Both were ostensibly well-meaning attempts to inject a measure of civility into the campaign. But instead, the pledges have had the opposite effect: They increased the hostility between the two leading candidates in what is becoming an increasingly bitter race.
It didn’t take long for both proposals to be rejected by the opposing sides, leading to a rapid-fire round of finger-pointing of the kind Brown and Gansler said they were trying to avoid.
“A political ploy” by a candidate unwilling to stand up to special interests is how Gansler spokesman Bob Wheelock dismissed Brown’s proposal.
Brown’s campaign manger, Justin Schall, shot back, saying Gansler’s immediate refusal to forgo negative ads “says a lot about the kind of campaign that Gansler plans on running.”
The salvos underscored the animosity between the candidates in a Democratic primary that many believe has the potential to be every bit as ugly as the just-concluded general election contest in Virginia between Terry McAuliffe (D) and Ken Cuccinelli II (R).
This week, Gansler launched the first attack ad of the Maryland race. The Web video mocks Brown for his leadership of the rocky rollout of the state’s health-care exchange, which was set up in response to the federal health-care law. The ad is part of an effort by the Gansler camp to portray Brown as a lieutenant governor who has accomplished little and botched what he has attempted.
Brown’s camp responded by saying that Gansler is “desperate” and that “he sounds like Republicans attacking Obamacare.”
A third Democrat in the race, Del. Heather R. Mizeur (Montgomery), has largely stayed out of the fray, and her campaign manager said Friday that voters are witnessing “an arms race of political infighting and insider jabs” between Gansler and Brown.
Donald F. Norris, the chairman of the University of Maryland Baltimore County’s political science department, said he was skeptical that either Gansler or Brown is trying to accomplish his stated aims with the proposed pledges.
“I don’t think either one was about anything but political maneuvering,” Norris said. “It’s about who’s trying to get advantage over whom and how. . . . At the end of the day, both campaigns will have their pledge to wave around and say, ‘I asked them to behave themselves, and they wouldn’t agree.’ ”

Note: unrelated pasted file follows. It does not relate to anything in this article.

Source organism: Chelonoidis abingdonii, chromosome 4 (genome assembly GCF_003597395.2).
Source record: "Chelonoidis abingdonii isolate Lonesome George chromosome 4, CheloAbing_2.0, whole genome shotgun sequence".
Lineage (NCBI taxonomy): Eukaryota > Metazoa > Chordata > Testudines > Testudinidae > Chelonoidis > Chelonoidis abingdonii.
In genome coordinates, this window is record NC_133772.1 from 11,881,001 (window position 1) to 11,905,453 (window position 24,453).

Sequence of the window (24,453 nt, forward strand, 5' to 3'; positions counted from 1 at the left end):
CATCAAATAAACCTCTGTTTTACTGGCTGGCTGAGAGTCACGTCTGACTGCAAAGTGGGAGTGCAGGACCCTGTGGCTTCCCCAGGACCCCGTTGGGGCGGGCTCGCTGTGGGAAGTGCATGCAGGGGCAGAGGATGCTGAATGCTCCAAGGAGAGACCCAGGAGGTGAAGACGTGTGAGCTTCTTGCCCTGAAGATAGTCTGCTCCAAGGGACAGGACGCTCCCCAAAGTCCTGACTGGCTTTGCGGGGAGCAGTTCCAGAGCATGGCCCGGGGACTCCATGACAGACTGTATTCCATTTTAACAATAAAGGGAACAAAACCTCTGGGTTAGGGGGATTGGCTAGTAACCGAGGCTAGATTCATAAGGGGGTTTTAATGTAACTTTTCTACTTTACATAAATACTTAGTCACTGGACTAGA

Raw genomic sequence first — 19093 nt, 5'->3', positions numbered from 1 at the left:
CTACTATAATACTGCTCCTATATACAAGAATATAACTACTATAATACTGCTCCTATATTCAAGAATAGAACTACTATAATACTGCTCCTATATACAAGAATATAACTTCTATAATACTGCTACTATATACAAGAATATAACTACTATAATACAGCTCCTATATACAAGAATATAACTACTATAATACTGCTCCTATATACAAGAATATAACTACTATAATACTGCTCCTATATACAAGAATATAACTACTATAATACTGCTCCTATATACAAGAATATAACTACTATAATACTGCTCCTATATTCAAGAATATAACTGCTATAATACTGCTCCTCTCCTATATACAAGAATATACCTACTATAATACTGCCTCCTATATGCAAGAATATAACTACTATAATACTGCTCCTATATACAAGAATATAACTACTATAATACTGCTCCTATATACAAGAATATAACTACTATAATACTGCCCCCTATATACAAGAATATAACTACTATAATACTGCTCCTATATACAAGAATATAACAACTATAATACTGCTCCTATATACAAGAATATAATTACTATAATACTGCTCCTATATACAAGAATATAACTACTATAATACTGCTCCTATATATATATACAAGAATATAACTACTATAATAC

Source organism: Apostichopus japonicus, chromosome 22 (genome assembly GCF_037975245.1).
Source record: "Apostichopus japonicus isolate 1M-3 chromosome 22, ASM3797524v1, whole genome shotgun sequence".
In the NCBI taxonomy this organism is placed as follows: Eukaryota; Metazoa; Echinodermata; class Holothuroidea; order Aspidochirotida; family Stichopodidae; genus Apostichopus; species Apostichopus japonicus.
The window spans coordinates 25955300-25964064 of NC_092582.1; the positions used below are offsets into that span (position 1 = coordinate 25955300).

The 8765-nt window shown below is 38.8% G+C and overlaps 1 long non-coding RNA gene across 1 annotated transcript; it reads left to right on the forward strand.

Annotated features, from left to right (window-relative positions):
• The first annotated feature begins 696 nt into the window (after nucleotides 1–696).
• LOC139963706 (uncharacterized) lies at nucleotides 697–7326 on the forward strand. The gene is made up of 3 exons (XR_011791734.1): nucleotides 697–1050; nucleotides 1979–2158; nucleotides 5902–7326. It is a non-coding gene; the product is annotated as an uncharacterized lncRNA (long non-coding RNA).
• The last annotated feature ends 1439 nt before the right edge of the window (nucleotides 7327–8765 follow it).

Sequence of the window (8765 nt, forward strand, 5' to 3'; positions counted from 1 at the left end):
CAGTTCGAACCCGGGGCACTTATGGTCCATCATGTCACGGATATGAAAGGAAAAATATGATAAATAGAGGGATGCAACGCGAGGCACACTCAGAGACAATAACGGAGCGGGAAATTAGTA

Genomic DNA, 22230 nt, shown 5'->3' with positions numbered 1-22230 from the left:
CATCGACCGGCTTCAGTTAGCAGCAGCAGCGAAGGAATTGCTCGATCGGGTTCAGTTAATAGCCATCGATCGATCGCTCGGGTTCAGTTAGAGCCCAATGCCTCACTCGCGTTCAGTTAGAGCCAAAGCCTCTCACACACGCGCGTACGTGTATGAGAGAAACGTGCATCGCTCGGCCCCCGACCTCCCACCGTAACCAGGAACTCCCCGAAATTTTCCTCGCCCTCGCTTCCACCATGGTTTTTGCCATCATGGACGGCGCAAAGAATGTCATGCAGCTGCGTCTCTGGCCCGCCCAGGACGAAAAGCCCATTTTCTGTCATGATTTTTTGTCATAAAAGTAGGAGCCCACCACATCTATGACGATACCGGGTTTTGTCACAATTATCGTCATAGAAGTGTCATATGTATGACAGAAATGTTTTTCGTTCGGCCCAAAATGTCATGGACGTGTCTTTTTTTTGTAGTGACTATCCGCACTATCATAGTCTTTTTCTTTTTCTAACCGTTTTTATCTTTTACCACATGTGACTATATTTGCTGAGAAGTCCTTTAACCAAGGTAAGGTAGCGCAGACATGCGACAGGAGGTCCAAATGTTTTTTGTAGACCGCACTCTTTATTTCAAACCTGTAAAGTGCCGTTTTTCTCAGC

Gansler offered his pledge last week after he was the subject of unflattering news stories detailing Maryland State Police allegations that he ordered troopers to drive recklessly — bypassing traffic with lights and sirens in non-emergencies — and questioning his response to a teenage beach house party he attended where there appeared to be underage drinking.
Gansler’s pledge is intended to discourage independent entities from paying for television, radio, online or direct-mail advertising that names any of the candidates. If such spending occurred, the candidate who benefited would have to pay 50 percent of the cost to a charity chosen by the other contenders.
Brown probably would have the most to lose if Gansler’s pledge were adopted. He has been endorsed by several labor groups with a history of spending money to help preferred candidates. The state’s largest teachers lobby, which endorsed Brown last month, has already made some expenditures on his behalf, buying Web ads.
Gansler’s proposal is very similar to an unprecedented agreement that was adopted during last year’s U.S. Senate race in Massachusetts between Scott Brown (R) and Elizabeth Warren (D).
In some respects, the much-hyped “People’s Pledge” was seen as a success. Super PACs and other third-party groups largely stood down.
But the tone of the race, which Warren won, was hardly civil. In the closing months, CNN reported that it had “morphed into one of the ugliest” contests in the nation. The two candidates spent more than $77 million on the race, making it the most expensive Senate contest in the country, according to the Center for Responsive Politics. (A fraction of that is expected to be spent on the June 24 Democratic primary in Maryland.)
During the past week, there were questions about whether Gansler’s proposed pledge would be legal in Maryland. Under state election law, active campaigns are barred from making charitable contributions in most circumstances.
After the Gansler campaign was reminded of that by a state election official, Wheelock argued that such a pledge could still work because state law allows campaign committees to donate to charities once they have shut down and paid off all other debts.
On Friday, Wheelock said the Gansler campaign would be happy to negotiate another arrangement, one in which money doesn’t go to charity if Gansler’s pledge is otherwise adopted.
“We are happy to work out the details,” Wheelock said. “Marylanders deserve to know where you stand.”
But Brown’s campaign had already dismissed it, unveiling a plan of its own Friday morning.
“While I appreciate the intent of Attorney General Gansler’s proposal, frankly I think what Marylanders are most sick of is negative attacks ads, so we’re raising the bar with our ‘Positive Campaign Pledge,’ ” Brown said.
In a statement rejecting Brown’s proposal a few hours later, Wheelock said the Brown campaign employs a “tracker” who films Gansler at public events “hoping to catch some ‘gotcha’ moments his campaign can then peddle to the media.”
“So, no, we aren’t signing something whose ‘positive’ spirit has already been violated by the Brown campaign months ago,” Wheelock said.
Meanwhile, Mizeur seemingly hopes to benefit from the squabbling between Brown and Gansler. Joanna Belanger, Mizeur’s campaign manager, said, “Heather is already running a positive campaign on the issues and her record.”
Unlike Mizeur’s two better-known and better-funded rivals, “we are focused on ensuring Annapolis works for all Maryland families,” Belanger said.